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Top Research Schools Produce Better Paid Graduates

By Dean Tom Gilligan

I’m often asked, “What is the strategic focus of the school?” The answer can be as complex or as simple as time allows, but it all begins with three core areas:

  1. Leadership in Business Education (teaching excellence)
  2. Addressing Societal Challenges (research and knowledge creation)
  3. Creating an Engaged and Purposeful Community (outcomes for students and alumni)

While I’ve always seen these as complementary initiatives, a new study confirms that this balanced approach to educational mission pays dividends for our students and alumni.

The study addresses the relevance of business school research as it correlates to the economic value that students accrue from their education. That is, the level of research activity at business schools directly relates to the salaries of their MBA graduates. At the optimal level, this could mean as much as a 21 percent increase in salary, or a gain of more than $24,000 a year.

The study examined 658 business schools worldwide to compare, over an eight-year period, the publication prowess of their faculties to the percentage increase in their respective graduates’ salaries from pre-MBA to three years post-graduation. After controlling for numerous factors—such as school reputation, size of faculty, tuition, operating budget, geographic location, alumni network and whether the school had a doctoral program—the authors found a strong positive correlation between the intensity of research at a school and the financial returns of its graduates.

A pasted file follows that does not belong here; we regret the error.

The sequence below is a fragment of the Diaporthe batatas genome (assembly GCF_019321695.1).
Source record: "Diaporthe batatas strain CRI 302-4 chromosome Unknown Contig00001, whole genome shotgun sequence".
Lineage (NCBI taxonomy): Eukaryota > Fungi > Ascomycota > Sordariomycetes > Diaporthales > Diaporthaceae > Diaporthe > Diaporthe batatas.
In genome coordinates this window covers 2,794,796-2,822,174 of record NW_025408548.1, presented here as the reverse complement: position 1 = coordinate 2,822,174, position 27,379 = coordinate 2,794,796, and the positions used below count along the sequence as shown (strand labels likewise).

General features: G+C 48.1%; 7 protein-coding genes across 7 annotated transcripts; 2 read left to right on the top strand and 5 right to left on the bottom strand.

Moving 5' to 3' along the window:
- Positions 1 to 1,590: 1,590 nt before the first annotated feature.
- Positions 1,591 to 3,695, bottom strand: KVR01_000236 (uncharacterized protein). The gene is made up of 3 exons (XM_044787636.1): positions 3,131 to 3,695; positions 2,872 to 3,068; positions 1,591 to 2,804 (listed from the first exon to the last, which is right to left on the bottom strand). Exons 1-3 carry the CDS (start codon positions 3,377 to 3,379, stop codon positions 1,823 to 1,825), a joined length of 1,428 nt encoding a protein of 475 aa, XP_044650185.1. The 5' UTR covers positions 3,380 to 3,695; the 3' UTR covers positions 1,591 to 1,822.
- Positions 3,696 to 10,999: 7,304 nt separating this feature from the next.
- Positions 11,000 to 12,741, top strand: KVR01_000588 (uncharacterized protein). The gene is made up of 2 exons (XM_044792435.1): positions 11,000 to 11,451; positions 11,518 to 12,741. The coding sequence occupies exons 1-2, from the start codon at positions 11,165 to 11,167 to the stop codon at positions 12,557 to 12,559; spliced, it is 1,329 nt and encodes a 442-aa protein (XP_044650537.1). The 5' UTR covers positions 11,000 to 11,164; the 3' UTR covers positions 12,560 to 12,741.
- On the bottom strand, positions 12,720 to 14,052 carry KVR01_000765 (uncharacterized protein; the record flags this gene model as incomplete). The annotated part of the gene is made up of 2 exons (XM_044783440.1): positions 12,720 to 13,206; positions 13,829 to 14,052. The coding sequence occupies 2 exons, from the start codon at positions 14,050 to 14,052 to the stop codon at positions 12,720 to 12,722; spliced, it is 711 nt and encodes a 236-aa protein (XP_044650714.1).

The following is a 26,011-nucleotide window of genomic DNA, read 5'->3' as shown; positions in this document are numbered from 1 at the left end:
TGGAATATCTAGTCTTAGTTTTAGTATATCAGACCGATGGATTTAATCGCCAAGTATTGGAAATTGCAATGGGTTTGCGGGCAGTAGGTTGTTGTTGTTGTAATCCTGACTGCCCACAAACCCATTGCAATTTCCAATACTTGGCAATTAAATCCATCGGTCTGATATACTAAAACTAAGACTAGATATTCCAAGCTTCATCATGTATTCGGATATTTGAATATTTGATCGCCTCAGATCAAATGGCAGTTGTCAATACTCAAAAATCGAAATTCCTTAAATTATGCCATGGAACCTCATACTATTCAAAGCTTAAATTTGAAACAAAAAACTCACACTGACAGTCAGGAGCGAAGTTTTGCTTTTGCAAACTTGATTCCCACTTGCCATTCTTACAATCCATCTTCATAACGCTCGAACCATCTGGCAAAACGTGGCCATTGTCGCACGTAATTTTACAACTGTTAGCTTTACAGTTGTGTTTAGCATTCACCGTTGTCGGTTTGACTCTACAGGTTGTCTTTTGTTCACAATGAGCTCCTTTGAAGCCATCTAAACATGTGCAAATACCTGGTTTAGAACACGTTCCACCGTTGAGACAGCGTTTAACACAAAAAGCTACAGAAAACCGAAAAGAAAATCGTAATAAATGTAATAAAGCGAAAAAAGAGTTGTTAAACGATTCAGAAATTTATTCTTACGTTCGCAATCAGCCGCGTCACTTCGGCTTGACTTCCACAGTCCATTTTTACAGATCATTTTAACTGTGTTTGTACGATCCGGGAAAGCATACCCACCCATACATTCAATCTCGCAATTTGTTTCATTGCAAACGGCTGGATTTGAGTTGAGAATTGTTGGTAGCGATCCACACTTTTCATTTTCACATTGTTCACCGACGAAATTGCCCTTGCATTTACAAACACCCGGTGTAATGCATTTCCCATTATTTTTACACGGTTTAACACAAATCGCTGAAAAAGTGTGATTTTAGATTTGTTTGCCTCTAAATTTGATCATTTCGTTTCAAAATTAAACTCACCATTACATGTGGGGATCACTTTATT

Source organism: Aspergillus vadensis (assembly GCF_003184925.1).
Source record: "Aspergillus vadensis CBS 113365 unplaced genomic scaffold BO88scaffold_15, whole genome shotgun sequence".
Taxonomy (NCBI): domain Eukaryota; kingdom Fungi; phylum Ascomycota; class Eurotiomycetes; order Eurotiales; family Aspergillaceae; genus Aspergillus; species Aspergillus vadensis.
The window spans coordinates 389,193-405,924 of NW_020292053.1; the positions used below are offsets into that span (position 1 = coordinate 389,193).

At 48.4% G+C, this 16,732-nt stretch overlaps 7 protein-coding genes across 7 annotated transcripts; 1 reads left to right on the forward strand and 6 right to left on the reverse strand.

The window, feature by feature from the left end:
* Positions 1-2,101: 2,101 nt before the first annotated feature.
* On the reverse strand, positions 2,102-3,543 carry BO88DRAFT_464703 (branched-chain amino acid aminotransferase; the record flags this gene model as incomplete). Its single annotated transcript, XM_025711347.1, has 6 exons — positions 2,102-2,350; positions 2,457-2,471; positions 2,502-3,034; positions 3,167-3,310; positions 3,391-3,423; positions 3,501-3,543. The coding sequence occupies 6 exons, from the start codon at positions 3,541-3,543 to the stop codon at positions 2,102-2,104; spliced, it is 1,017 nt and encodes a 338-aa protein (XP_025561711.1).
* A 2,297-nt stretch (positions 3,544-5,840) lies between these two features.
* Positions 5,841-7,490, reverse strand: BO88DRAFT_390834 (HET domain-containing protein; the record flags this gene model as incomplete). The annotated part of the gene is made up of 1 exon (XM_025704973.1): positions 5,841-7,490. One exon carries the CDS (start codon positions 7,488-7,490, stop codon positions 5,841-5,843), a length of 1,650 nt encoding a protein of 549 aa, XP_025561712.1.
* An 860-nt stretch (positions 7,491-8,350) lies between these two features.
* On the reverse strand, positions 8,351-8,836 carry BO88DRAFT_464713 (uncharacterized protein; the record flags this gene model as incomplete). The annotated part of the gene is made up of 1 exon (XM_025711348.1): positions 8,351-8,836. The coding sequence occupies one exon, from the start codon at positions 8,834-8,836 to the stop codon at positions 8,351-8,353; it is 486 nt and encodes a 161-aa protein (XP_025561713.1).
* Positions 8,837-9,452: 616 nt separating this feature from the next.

The McCombs School fits that model of a research powerhouse. The University of Texas at Dallas School of Management for the past six years has been tracking publications in 24 leading business journals over a five-year window in its “The Top 100 Business School Research Rankings.” McCombs currently ranks no. 10 worldwide and has been in the top 10 for five out of six years. We rank no. 17 in Bloomberg Businessweek’s intellectual capital portion of its latest biennial MBA survey, and no. 22 in Financial Times’ faculty research section of its annual worldwide ranking.

Following the drift of this study, our MBA salaries are equally impressive. The median base starting salary of our 2010 MBA grads, at $95,000, places us 17th in salary in the Businessweek ranking, and that’s with 93 percent of the class having a job offer within three months of graduation, ranking us ninth on that metric.

Here at McCombs we’ve always seen value in the blend of professional and academic qualifications represented across our faculty population. When students recognize their favorite and most effective teachers, in that roster are found lecturers, with their professionally honed savvy, and tenure track faculty members with a focus on research.

Both perspectives are essential to a complete business education.



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